On another note, if you live in the Northeast please look for Moo Milk. These farmers are trying to make a living. The milk may be a little more expensive. And it should be. We should pay the fair value of the products we consume.

Monday, October 12, 2009

Independence Day Challenge Year 2, The 23rd and 24th week

These autumn days are full. For a while life was on hold. Once we decided to stay in our current arrangement, life in pause became life in play. Wood is stacked. The hay loft is full. The garlic and egyptian onions are planted. Once again I tell myself we live here until we don't.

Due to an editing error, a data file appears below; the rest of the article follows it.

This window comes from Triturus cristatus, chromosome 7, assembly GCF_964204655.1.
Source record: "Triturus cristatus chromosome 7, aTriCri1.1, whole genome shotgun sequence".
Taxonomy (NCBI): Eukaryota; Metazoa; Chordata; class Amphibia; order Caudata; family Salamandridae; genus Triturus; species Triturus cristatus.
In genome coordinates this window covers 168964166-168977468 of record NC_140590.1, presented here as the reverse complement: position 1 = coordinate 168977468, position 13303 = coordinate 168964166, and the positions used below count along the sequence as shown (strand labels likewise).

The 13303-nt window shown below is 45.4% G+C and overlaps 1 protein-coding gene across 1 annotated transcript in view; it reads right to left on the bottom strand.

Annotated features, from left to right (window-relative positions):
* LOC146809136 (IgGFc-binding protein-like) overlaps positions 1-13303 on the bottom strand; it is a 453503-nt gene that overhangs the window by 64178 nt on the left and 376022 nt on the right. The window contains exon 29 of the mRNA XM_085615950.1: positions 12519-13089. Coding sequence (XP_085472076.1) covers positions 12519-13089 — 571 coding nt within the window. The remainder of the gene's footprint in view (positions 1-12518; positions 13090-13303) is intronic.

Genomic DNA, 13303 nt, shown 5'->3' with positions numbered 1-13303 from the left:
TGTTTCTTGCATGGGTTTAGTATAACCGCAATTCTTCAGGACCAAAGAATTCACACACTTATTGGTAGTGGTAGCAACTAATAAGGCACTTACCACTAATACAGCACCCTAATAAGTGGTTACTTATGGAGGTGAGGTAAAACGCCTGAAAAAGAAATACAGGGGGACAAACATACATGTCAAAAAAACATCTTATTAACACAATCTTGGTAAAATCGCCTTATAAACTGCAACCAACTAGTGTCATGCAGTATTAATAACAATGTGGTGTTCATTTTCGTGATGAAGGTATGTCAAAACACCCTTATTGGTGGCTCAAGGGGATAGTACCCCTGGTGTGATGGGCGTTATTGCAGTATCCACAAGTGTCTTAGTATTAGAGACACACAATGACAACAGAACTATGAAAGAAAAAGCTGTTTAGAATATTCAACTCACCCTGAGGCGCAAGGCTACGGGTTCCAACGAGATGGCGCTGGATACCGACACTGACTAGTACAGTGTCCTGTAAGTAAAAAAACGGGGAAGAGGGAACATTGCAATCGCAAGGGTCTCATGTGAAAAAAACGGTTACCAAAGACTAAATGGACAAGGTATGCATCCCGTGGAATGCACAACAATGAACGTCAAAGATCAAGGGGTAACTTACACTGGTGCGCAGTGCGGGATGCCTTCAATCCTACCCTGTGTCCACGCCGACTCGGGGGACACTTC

This moment, these brisk autumn days, it is time to pay attention. And this is what I see; a wooly bear wiggling across soil, its middle orange band an inch wide. Spiders invading the far corners of the house. I'll leave them to weave their winter homes. For now. I see a teenager, nearly a man, reading in a hay loft. I see a boy plowing roads in a sandbox and begging his momma to remove the leaves that have littered his roadway.

I am getting dirty in a good way. I am feeling garden muscles. I am soaking up that vitamin D for all its worth. The days grow short. There is a promise of snow. And we work towards our own hibernation.

Plant: winter rye, garlic, egyptian onions, transplanted blue hollyhocks, yarrow.

Harvested: last of the leeks, rutabaga, last of the onions, kale

Preserved: dehydrated leeks, dill, hubby made a batch of beer.